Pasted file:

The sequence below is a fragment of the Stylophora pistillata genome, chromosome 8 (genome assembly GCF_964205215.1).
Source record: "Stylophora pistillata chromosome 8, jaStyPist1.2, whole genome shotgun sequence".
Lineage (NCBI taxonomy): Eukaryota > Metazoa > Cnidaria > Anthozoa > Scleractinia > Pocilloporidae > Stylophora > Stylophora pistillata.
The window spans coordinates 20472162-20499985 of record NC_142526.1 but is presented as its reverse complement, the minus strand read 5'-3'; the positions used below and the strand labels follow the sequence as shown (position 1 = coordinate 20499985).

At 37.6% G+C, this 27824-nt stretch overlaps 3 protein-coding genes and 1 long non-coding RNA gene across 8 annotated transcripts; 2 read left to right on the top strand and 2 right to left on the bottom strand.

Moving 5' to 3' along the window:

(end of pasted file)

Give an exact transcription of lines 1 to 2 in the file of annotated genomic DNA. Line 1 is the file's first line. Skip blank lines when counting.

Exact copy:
The sequence below is a fragment of the Stylophora pistillata genome, chromosome 8 (genome assembly GCF_964205215.1).
Source record: "Stylophora pistillata chromosome 8, jaStyPist1.2, whole genome shotgun sequence".